Rickets is the most common metabolic bone disease in the world and is easily treatable as well as preventable with sun exposure and dietary supplementation. (4) Infants and adolescents are predisposed to rickets secondary to increased flux in body composition and rates of rapid bone growth causing increased need/utilization of calcium and phosphate. Further increased risk is associated with dark-skinned individuals, lack of UV-B exposure, solely breastfed infants and prematurity. Screening should be considered for children with poor growth/development, seizure activity/tetany, and children with chronic malabsorptive states. It is estimated that worldwide there are around 1 billion cases of vitamin D deficiency and around 80% of healthy Indian are vitamin D deficient as per diabetes foundation of India (3). This deficiency is observed among breast fed babies at one end and with dietary calcium deficiency in older children at the other end.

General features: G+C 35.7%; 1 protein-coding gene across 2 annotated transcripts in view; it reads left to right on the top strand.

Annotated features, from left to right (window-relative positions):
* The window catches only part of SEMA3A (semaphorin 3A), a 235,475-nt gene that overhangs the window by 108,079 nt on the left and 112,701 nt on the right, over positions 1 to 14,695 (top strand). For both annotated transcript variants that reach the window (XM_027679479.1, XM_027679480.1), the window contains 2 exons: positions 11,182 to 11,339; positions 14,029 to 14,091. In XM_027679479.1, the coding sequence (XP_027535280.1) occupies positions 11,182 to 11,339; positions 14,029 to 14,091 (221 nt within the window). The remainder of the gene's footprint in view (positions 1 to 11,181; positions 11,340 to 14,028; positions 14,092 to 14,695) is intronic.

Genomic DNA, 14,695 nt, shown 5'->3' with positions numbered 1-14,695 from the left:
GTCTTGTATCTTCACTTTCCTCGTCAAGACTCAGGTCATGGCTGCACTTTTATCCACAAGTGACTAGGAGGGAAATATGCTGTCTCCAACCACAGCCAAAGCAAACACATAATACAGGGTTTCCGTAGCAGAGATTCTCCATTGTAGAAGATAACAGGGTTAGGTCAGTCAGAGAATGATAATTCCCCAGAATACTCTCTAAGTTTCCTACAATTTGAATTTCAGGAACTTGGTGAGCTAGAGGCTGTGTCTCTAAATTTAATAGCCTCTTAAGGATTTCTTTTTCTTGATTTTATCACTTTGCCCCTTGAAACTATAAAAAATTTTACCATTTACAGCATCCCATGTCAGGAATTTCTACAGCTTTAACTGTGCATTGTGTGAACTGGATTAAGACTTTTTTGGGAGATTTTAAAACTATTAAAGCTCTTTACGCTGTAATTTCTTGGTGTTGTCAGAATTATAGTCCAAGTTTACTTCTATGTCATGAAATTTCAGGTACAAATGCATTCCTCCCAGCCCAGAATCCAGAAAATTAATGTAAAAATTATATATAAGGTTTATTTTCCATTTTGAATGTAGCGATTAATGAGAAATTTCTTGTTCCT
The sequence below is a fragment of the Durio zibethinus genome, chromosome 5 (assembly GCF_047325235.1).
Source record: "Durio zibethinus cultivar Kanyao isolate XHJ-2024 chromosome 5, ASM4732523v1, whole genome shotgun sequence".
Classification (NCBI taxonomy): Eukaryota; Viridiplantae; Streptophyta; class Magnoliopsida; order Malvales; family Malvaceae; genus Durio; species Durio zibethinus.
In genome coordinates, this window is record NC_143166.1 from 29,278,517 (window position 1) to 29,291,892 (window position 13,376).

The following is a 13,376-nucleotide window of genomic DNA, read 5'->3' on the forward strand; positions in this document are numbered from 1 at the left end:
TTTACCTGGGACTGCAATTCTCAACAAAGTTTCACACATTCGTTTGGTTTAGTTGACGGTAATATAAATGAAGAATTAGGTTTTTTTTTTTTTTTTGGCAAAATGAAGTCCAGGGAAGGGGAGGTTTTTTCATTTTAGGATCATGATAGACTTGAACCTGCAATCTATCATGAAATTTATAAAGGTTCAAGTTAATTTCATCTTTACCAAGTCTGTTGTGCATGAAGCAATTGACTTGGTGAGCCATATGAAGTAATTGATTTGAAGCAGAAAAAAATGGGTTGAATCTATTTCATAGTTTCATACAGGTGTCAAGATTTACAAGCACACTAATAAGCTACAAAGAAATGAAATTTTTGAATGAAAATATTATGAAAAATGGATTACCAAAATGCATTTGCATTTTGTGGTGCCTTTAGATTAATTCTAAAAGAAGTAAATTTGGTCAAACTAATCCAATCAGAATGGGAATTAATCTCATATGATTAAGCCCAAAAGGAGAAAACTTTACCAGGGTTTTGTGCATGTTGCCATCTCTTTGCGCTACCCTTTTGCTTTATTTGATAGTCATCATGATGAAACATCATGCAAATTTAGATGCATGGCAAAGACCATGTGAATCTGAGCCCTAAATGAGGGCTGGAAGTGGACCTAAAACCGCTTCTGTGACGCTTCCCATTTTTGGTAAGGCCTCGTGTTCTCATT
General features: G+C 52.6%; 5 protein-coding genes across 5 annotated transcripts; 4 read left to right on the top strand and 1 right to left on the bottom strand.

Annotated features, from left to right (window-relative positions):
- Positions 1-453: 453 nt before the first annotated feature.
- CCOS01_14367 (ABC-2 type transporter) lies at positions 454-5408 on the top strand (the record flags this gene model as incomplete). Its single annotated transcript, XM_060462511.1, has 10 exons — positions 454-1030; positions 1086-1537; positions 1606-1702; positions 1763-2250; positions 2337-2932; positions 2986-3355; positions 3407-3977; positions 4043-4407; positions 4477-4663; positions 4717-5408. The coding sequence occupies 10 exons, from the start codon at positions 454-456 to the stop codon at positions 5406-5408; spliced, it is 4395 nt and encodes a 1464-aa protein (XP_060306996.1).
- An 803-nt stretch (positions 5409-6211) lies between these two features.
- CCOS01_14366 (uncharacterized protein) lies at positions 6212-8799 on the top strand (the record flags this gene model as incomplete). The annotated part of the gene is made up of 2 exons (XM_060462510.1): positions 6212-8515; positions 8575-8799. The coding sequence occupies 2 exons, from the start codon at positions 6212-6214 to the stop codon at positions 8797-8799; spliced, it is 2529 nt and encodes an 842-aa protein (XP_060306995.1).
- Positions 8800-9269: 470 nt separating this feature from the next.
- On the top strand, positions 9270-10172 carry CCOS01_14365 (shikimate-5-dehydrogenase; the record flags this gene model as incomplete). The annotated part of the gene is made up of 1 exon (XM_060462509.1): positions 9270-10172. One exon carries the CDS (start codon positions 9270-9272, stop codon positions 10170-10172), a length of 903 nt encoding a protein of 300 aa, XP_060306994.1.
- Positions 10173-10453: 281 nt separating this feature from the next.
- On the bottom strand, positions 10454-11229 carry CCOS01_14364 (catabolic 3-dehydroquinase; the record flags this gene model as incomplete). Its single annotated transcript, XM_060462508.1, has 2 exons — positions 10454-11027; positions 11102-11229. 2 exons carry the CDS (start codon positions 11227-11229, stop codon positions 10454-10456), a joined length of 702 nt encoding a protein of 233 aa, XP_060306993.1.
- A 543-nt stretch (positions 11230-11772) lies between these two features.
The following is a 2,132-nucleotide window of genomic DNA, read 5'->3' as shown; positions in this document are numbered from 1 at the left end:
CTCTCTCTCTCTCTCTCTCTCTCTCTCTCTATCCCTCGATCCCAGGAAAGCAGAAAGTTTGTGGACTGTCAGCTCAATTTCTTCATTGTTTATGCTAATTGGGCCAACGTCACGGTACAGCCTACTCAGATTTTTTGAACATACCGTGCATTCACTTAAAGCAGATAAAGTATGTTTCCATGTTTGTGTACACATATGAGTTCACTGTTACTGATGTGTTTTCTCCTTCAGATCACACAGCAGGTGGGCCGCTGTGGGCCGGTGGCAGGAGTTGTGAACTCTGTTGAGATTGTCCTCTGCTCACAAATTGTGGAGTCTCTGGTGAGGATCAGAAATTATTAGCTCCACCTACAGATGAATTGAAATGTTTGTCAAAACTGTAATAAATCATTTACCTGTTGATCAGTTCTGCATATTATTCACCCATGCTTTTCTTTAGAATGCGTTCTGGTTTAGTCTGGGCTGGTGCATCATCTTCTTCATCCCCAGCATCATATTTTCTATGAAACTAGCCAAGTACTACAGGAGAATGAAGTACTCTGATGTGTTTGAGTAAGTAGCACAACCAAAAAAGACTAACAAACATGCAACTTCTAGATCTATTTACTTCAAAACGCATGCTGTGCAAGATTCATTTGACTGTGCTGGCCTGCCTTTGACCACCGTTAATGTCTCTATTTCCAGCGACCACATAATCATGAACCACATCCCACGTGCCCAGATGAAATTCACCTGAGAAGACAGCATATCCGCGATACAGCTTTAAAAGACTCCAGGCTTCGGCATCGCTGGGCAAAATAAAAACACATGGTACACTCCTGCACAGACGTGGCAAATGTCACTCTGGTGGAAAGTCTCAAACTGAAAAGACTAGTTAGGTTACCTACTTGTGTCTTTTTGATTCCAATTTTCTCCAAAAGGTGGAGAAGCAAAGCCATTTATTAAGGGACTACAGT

In this article we presented three different cases of metabolic bone disease with varied features which the clinician should keep in mind while dealing with similar cases. The management of metabolic bone disease depends on the types of rickets and associated deficiency. The treatment for rickets may be administered gradually over several months or in a single-day dose of 15,000 mcg (600,000 U) of vitamin D. Also daily dose of 125-250 mcg (5000-10,000 U) can be given for 2-3 months until healing is well established and the alkaline phosphatase concentration is approaching the reference range. Because this method requires daily treatment, success depends on compliance. If the vitamin D dose is administered in a single day, it is usually divided into 4 or 6 oral doses. An intramuscular injection is also available. Vitamin D (cholecalciferol) is well stored in the body and is gradually released over many weeks. The supplement with calcium should continue for at least 3-4 month. The treatment of hypophosphatemic rickets is done by administration of phosphate solution (Joulie’s solution). This case series adds a wide spectrum to the diagnosis and management of metabolic bone disease. So early identification and treatment of potential risk factors is essential for skeletal health in adulthood. In most conditions it is necessary to ensure an appropriate diet, with calcium and vitamin D, and an adequate amount of physical activity as a means of prevention (8).